As we enter the home stretch of Thanksgiving preparations, (did it sneak up on anyone else?!) let’s all hit pause for a moment and share a deep relaxing breath as we gaze upon the beauty of the last installment in our fall florals guest series. Feels good, doesn’t it? I can’t think of a better grand finale than the work of Brooklyn-based Nicolette Owen, founder of Nicolette Camille Floral Design. Growing up in a family of gardeners, Nicolette channels her love of flora into airy, nature-inspired pieces that are unexpected and always stunning. In fact, one of the books that permanently resides on my coffee table, Bringing Nature Home, is chock-full of her seasonally-inspired creations, so I was thrilled when Nicolette agreed to design a Thanksgiving centerpiece just for us. Keep reading for the lush, organic results captured to perfection by Tara Donne, as well as Nicolette’s tips for floral arranging at home. And if you missed any of the others in this series, take a moment to peruse fall centerpieces designed by Poppies & Posies, McKenzie Powell and The Nouveau Romantics.
From Nicolette: Just like a wonderful feast, a floral tablescape should have a few essential components: color, texture, shape and warmth.
A good rule of thumb is starting out with with blooms & foliage that have different shape and structure. Here I used dahlias, carnations, anemones, spray roses, snowberry, corydalis & russian olive. It’s always best to start with a simple color palette and then add some subtle accent colors. I chose to start with silvery greens, ruffled white anemones and then gently brought in stages of blush to rose color with dahlias, carnations and spray roses .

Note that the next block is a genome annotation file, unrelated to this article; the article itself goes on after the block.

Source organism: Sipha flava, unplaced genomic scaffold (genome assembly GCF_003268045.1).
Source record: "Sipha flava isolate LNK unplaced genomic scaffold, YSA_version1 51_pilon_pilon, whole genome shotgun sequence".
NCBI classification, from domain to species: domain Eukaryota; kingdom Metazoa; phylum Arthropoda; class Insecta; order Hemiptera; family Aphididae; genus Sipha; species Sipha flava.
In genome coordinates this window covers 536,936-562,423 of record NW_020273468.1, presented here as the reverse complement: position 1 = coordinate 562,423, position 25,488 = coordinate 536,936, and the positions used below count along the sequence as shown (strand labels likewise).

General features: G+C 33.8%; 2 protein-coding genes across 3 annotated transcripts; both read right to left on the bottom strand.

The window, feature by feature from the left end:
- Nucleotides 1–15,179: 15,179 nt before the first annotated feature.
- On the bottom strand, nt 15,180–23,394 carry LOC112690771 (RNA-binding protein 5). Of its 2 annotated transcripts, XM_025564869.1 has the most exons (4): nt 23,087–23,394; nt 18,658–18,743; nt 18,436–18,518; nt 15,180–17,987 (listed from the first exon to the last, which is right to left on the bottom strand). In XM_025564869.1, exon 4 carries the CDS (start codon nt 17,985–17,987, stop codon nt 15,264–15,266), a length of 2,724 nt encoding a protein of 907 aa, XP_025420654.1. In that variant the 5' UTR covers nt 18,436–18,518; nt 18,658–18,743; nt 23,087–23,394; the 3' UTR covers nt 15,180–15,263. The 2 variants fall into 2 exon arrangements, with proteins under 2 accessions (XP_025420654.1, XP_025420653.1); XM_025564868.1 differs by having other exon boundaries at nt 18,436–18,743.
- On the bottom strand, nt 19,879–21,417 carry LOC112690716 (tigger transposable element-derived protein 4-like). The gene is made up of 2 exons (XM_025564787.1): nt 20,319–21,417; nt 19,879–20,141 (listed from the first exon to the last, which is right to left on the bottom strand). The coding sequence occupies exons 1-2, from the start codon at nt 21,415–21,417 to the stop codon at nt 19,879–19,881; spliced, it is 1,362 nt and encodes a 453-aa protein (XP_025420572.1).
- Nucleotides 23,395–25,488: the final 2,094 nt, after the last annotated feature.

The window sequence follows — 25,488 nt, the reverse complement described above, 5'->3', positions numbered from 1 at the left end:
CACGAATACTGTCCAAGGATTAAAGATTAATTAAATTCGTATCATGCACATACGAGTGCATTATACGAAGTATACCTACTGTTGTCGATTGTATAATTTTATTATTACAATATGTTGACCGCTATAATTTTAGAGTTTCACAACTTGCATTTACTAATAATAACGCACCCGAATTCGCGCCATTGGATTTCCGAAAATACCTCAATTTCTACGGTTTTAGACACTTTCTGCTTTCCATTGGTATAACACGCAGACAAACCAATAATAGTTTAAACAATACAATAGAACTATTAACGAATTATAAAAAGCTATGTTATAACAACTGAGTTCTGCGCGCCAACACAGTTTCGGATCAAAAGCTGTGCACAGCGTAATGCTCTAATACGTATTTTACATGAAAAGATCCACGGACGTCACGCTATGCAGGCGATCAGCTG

A low shallow footed bowl is always my vessel of choice. It lends itself to a full, lush shape that works well on dinner tables. I like the juxtaposition of the antique brass bowl & candlesticks with the more modern shape of opalescent glass votives & metallic bud vases. I can’t say enough about the importance of good lighting and lots of candles!
With a nod to the Dutch masters, fruit on tablescapes add beautiful drama and off-handed elegance. Gather like fruits together and look for the most subtle color and just a couple varieties to avoid a cornucopia feel.
Quick side note about carnations: I’m on a mission to reinstate the long maligned carnation. I absolutely adore them with their infinite spectrum of colors and endless ruffles.
Thanks Nicolette! Oh, and did I mention that Nicolette is one of the ladies behind the renowned Little Flower School? I’ve been dying to take one of their classes…if you’re in the Brooklyn area, sign up and tell us all about it so we can live vicariously through you!
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